Financial Technology

SWIFT and the Banks - Time for Co-operation? A global standardisation body should act as the main hub of the system, making sure that configurations are applied to the various banking systems and data are exchanged in pre-defined uniform standard.

S­­WIFT and the Banks – Time for Co-operation?

by Stefano Gemelli, Head of International Cash Management Sales Italy, UniCredit

Having gained certain experience in implementing ‘SWIFT for Corporates’ projects, I often ponder the main advantages customers expect from such activities and the most common unexpected discoveries they are asked to face.

Standardisation in formats, global reach and optimisation of infrastructures can be considered as the most common goals. And they are certainly attainable with various degrees of completion in every project, depending on the level of integration the customer has obtained within the group and the flexibility of the initial setup they are using.

The longest discussions and explanations are usually linked to another betrayed expectation. Customers would like to implement the project only once and they expect banks to be able to exchange instruction files between themselves, providing feedbacks about delivery and execution.

As of today this is not possible, not for technical but for organisational reasons. A global standardisation body should act as the main hub of the system, making sure that configurations are applied to the various banking systems and data are exchanged in pre-defined uniform standard.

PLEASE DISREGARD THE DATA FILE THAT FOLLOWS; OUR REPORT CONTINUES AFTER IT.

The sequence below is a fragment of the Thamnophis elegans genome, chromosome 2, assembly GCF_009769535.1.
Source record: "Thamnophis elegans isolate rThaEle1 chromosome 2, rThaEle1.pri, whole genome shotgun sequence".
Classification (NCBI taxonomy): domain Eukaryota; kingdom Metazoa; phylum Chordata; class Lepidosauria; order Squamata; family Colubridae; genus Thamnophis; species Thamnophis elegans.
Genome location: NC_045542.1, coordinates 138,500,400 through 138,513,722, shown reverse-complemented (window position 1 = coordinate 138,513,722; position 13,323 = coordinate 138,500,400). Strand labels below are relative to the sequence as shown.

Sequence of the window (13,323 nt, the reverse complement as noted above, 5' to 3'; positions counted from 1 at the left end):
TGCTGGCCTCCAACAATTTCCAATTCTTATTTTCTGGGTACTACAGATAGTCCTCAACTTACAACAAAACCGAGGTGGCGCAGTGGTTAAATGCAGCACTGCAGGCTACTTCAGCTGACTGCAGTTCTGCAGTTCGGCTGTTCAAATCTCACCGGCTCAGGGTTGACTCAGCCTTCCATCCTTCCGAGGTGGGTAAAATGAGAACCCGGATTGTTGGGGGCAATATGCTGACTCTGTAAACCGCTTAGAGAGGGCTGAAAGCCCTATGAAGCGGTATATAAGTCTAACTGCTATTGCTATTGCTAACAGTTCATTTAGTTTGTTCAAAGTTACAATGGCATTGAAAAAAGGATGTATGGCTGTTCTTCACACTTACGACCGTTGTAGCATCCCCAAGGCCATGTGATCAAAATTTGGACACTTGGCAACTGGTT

Shouldn’t this be the role of SWIFT? They are certainly able to perform this additional duty and probably willing to do so.

Then why is this not happening? It must be the old ‘co-operation vs competition’ dilemma the banking industry is often facing. Look at what happened in Italy with the domestic corporate banking network. Banks were worried that the CBI would soften competition, by allowing full domestic reachability to all participants, simply by permitting customers to have a single link to the system, using one bank as the main door into the network. Alas, this proved not to be the case.

Co-operation is limited to standards and to the level of service of the central infrastructure, while pure competition is allowed in the ‘last mile’, in the customer fronting solutions. Special reconciliation services, file format transformation, pure personal service and other factors make the real difference in such cases, price being one of the criteria but not the very first.

Then isn’t it time to call banks and SWIFT together to start this discussion? Couldn’t it be the case that the industry itself would benefit from this initiative?

I am sure that implementation costs and the time to market of the various solution would be positively impacted, while banks would shift competition to where it matters most: innovation in payments.

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